From top left clockwise: Danny Cohn, Rabbi Adam Wright, Dov Wilker, Ed Fields
By Richard Friedman
With hostility and hatred toward Jews intensifying across the country, the Birmingham Jewish Federation hosted a “Stand Up to Antisemitism” rally at Temple Emanu-El on June 16.
According to the Federation, the event was “to not only show support to our community, but also educate the greater Birmingham community on the rise of antisemitism and what can be done to help educate and eradicate it.”
A recent survey by the Anti-Defamation League found that one-fourth of American Jews have personally experienced antisemitism in the past five years, and that most American Jews have witnessed antisemitic comments targeting others.
At the program, Federation CEO Danny Cohn shared sobering reflections.
“When I arrived in Birmingham in March of 2020, one of my first welcomes was a video of high school students that was circulating around social media. It featured a young man with a swastika drawn on his back, and under it read ‘Heil Hitler’,” said Cohn.
“Fast forward six months when I received a call from a mother asking me what the Federation could do to help her. Her son was being bullied with antisemitism in school and it was suggested to eradicate the bullying that he attend school virtually for the remainder of the year,” he continued. “And just last month, another call from a father whose daughter had been called a Jewish whore and was being questioned as to why her mother was not in the gas chambers.”
Cohn said he wants to “amp up educational programs that the Federation offers and funds for our youth to help arm them with the tools necessary to feel comfortable speaking up on their own to help in our fight.“ He also highlighted some recent awareness and educational programs the BJF has undertaken.
The gathering was co-sponsored by Temple Emanu-El and the Federation’s Jewish Community Relations Council which, Cohn he noted, offers an online guide to fighting antisemitism.
Many observers believe that the rise in Jew-hatred is coming from three sources: the hard right, the far left and Islamic extremists. Though these groups are largely distinct from one another, they share hostility and hatred of Jews and often of Israel, the world’s only Jewish-majority country. And all of this is magnified and multiplied through the Internet and social media.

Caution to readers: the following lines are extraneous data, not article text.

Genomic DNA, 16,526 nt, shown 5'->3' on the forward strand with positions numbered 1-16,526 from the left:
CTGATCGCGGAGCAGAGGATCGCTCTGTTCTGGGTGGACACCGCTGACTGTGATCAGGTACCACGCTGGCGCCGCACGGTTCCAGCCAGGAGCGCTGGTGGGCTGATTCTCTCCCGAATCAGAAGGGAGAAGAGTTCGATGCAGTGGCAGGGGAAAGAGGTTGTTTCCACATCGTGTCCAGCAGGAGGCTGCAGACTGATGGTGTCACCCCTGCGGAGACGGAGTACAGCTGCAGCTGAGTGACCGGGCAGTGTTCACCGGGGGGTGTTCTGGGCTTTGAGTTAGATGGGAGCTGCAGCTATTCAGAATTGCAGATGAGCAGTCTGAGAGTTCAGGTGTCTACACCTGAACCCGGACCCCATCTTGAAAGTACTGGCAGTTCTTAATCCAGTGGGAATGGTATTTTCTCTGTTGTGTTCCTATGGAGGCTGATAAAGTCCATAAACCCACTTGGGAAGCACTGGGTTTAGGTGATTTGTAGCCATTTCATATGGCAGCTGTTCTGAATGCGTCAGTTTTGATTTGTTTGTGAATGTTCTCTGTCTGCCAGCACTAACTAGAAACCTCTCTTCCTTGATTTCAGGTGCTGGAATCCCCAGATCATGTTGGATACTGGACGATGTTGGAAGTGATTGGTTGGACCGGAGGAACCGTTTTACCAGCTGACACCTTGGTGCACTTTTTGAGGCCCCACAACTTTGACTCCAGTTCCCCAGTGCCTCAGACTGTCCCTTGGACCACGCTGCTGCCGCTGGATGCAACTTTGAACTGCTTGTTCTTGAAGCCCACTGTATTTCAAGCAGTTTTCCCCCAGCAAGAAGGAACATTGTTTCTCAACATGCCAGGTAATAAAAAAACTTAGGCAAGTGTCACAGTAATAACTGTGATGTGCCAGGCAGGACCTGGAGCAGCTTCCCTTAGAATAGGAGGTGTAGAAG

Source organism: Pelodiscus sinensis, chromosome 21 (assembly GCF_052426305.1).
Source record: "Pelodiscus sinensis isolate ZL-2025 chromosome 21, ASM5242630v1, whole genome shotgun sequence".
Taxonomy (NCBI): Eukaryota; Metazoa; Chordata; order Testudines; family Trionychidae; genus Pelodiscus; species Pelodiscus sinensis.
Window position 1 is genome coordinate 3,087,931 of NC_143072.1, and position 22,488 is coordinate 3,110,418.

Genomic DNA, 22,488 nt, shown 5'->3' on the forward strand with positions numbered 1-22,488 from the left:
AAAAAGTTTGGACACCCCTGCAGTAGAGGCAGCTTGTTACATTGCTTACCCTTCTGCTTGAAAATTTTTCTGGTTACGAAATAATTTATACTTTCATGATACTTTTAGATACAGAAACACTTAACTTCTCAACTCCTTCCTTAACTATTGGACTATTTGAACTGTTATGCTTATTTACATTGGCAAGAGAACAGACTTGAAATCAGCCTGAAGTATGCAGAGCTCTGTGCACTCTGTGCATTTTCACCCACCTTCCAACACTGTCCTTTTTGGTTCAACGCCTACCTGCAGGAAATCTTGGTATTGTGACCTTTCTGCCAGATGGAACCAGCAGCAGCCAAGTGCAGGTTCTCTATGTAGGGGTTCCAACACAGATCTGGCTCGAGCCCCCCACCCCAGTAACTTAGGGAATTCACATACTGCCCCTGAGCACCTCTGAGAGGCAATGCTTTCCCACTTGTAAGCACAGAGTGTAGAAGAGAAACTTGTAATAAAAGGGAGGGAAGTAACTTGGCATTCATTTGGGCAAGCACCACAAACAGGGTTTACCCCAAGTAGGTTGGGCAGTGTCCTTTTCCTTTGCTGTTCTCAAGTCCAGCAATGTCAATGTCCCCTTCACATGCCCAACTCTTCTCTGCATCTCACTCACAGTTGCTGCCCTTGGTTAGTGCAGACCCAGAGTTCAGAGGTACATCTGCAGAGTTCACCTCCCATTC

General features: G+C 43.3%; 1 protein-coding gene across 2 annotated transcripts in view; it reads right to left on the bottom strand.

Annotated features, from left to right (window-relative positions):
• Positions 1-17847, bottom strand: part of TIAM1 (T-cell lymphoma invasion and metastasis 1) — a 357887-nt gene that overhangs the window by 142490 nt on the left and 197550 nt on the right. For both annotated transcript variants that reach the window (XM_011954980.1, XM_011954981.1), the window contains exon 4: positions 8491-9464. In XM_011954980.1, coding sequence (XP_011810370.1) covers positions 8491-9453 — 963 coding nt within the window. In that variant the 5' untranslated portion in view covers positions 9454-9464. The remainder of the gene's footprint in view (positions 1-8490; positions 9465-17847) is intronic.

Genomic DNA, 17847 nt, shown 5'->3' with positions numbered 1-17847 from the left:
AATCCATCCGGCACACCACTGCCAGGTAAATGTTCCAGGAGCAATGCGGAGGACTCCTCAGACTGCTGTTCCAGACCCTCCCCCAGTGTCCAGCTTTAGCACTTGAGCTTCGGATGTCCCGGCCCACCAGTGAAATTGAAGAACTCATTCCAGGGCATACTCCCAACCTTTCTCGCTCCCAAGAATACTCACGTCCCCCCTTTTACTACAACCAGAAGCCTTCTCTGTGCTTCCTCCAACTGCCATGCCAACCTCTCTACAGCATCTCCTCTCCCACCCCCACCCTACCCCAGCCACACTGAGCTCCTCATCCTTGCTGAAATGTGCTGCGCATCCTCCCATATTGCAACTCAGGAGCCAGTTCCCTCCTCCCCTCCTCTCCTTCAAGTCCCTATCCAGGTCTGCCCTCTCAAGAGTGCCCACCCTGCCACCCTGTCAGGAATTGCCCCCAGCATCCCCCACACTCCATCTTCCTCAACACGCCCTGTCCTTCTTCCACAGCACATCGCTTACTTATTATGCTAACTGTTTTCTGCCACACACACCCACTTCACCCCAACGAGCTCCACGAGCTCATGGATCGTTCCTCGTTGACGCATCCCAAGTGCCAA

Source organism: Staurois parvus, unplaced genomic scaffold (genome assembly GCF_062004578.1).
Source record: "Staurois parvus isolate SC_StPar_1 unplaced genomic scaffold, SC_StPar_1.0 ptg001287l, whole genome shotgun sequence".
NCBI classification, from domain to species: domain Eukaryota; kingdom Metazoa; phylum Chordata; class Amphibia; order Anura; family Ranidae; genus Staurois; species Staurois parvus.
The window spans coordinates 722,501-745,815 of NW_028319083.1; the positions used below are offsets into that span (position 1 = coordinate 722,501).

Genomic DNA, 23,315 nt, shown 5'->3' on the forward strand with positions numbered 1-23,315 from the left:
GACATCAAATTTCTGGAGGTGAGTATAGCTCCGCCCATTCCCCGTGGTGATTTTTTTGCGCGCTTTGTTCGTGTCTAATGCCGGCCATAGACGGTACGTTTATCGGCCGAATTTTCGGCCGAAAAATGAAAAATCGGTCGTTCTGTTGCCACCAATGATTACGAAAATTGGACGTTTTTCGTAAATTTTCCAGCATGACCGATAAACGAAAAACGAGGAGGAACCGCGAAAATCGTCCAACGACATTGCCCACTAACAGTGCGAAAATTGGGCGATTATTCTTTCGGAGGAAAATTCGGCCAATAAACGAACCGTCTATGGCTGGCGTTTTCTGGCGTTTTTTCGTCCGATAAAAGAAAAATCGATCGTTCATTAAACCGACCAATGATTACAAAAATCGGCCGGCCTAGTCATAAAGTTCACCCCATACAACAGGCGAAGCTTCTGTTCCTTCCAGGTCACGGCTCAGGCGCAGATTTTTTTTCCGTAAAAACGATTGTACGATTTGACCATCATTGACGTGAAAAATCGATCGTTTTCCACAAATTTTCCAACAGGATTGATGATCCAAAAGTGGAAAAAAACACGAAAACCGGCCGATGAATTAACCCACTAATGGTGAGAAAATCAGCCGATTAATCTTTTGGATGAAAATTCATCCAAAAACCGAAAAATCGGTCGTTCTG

Assaults against Jews have grown since the recent conflict between Israel and Hamas, a Gaza-based Iranian-backed terror group.
Featured speaker for the evening was Dov Wilker, the Atlanta-based regional director of the American Jewish Committee.
Last October, his group released a report that showed “Nearly nine out of ten American Jews (88 percent) believe antisemitism is a problem in the United States today and more than four out of five (82 percent) believe it has increased over the past five years.”
“Today the number is higher, scarier,” said Wilker. “Jews are being attacked, Jews are being assaulted. They are seeing antisemitism online. They are seeing it on the streets.” He lamented how much the American Jewish community has to invest in security.
“The same survey said that nearly 40 percent of Jews are afraid to wear something that visibly identifies themselves as Jewish,” Wilker continued.
The chilling dilemma that has haunted Jews throughout the ages has now come to America. Said Wilker, “How do we demonstrate our pride in being Jewish and our pride in Israel when you know someone might come up to you and spit in your face and call you a dirty Jew?”